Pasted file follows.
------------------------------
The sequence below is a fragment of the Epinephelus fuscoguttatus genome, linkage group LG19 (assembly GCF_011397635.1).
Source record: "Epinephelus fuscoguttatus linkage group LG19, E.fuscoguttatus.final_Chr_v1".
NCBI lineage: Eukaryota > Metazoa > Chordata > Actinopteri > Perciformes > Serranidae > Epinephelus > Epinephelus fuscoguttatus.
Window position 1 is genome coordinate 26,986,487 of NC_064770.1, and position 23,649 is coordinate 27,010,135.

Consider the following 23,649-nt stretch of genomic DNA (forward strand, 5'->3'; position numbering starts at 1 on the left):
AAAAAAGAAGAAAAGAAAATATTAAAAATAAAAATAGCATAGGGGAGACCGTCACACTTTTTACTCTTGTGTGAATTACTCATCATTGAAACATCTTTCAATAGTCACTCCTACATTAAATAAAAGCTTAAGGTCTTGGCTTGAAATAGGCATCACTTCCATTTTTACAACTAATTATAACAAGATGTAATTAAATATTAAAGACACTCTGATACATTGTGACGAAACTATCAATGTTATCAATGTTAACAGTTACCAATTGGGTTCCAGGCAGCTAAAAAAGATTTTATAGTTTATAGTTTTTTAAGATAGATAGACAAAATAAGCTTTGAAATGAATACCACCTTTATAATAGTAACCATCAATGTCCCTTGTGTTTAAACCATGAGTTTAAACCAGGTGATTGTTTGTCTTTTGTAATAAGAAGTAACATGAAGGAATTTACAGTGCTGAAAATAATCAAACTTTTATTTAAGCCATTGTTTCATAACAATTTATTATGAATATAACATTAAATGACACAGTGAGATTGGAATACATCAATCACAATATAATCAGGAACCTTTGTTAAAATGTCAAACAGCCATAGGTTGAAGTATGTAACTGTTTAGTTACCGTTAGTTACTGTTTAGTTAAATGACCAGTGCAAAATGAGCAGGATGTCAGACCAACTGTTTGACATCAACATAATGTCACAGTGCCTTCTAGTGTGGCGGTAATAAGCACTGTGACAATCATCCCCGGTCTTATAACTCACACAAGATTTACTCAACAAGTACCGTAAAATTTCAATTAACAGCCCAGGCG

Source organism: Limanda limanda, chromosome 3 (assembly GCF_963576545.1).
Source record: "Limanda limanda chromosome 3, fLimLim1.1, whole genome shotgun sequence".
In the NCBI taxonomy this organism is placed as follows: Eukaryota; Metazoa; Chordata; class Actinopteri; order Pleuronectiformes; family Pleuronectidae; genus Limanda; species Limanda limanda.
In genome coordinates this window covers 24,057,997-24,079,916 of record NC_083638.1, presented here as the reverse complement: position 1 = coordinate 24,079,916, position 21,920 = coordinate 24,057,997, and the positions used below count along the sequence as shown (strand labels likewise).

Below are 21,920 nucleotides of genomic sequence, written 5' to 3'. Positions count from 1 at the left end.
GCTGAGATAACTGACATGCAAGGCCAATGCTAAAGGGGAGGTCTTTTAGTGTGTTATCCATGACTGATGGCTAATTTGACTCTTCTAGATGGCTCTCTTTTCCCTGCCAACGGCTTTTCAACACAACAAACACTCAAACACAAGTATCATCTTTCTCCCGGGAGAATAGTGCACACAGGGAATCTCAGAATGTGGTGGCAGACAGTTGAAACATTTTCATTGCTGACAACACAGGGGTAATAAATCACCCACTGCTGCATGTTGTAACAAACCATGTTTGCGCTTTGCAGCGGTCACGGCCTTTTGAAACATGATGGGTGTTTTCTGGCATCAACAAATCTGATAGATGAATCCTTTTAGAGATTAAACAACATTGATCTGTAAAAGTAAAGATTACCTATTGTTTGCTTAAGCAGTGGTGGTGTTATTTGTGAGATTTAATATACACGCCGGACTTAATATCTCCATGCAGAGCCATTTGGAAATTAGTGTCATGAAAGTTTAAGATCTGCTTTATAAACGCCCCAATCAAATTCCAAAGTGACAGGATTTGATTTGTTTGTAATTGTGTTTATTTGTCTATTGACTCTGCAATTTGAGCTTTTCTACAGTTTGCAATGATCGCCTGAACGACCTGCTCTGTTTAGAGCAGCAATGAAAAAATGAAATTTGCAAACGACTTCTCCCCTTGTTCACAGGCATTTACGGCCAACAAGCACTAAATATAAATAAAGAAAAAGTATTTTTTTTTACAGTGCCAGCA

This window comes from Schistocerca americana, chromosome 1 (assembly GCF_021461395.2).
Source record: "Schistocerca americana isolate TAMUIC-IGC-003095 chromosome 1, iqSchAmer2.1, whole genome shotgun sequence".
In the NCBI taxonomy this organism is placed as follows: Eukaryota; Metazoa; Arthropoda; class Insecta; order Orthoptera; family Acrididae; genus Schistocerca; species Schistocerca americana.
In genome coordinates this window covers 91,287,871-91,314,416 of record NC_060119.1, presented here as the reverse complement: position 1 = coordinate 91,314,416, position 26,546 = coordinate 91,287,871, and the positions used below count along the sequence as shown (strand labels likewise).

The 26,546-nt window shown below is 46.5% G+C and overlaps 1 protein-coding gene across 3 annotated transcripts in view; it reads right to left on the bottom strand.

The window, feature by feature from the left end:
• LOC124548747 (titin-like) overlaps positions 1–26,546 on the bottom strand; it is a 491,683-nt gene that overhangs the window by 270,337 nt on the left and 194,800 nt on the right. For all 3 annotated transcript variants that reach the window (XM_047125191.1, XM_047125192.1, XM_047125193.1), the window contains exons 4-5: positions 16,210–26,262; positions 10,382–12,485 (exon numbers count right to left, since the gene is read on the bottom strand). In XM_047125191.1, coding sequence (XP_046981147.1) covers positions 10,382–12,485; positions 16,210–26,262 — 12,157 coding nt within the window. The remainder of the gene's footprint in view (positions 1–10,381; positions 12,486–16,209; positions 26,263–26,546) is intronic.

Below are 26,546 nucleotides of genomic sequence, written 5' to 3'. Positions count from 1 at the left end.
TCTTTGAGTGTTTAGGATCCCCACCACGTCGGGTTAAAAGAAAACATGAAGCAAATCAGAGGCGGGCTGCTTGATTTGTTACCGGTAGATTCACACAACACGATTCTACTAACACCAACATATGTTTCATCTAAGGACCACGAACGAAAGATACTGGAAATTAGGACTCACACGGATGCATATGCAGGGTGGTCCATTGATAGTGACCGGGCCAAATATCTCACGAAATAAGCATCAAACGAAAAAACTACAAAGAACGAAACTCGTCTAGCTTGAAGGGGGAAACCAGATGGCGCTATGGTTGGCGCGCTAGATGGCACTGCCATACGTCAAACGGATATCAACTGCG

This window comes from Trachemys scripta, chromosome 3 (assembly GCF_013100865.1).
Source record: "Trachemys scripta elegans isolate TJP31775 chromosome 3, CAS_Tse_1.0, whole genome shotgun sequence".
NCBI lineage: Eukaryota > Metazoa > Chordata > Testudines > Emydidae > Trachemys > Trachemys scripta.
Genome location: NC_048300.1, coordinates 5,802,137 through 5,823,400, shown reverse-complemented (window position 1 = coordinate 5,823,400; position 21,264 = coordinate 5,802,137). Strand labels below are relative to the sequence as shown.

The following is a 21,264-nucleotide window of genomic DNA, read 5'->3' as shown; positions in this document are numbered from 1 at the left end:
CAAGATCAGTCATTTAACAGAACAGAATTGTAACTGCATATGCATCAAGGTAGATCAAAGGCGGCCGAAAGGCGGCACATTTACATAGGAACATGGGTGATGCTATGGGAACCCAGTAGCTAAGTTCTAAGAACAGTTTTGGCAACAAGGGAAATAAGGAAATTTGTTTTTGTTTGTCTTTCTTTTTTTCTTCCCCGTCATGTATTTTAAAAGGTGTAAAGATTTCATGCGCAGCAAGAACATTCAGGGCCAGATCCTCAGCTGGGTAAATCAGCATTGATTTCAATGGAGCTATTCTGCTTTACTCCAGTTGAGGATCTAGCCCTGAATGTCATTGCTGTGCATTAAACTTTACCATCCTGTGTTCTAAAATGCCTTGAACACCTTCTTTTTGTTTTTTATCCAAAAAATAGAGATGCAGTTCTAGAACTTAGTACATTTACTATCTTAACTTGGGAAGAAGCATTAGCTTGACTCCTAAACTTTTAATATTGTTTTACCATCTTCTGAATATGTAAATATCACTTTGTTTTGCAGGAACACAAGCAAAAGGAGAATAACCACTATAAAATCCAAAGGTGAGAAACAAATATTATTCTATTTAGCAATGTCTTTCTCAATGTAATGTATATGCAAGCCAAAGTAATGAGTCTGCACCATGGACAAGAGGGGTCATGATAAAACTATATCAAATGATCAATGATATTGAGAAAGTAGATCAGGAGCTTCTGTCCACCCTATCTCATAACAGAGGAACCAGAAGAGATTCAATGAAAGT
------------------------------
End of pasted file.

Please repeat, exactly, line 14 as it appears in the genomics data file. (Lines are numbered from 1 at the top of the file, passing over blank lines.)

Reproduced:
Source record: "Schistocerca americana isolate TAMUIC-IGC-003095 chromosome 1, iqSchAmer2.1, whole genome shotgun sequence".